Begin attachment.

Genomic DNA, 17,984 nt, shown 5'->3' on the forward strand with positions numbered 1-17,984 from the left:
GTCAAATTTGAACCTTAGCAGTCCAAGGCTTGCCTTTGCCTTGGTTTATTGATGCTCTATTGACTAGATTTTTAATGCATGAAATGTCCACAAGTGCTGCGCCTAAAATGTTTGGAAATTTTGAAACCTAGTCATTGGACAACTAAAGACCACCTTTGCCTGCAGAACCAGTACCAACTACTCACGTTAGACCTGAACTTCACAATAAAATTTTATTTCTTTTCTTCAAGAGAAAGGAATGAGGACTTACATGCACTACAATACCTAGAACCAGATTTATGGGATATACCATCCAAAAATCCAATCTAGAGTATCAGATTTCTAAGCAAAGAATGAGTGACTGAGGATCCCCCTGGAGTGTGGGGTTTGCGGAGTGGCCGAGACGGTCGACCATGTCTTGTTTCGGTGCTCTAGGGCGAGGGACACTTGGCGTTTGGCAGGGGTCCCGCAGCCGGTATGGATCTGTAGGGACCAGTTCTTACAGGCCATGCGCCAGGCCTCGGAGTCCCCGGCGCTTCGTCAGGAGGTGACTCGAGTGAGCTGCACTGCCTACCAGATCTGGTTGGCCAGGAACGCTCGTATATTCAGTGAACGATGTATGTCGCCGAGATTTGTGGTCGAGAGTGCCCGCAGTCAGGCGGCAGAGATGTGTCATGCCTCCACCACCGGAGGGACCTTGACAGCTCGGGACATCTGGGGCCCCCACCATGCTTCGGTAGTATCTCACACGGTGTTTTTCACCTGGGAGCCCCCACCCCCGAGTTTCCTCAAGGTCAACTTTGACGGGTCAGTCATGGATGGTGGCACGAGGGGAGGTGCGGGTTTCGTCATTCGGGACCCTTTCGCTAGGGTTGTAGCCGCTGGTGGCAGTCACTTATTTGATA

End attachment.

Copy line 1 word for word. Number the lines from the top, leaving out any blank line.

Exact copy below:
Genomic DNA, 17,984 nt, shown 5'->3' on the forward strand with positions numbered 1-17,984 from the left: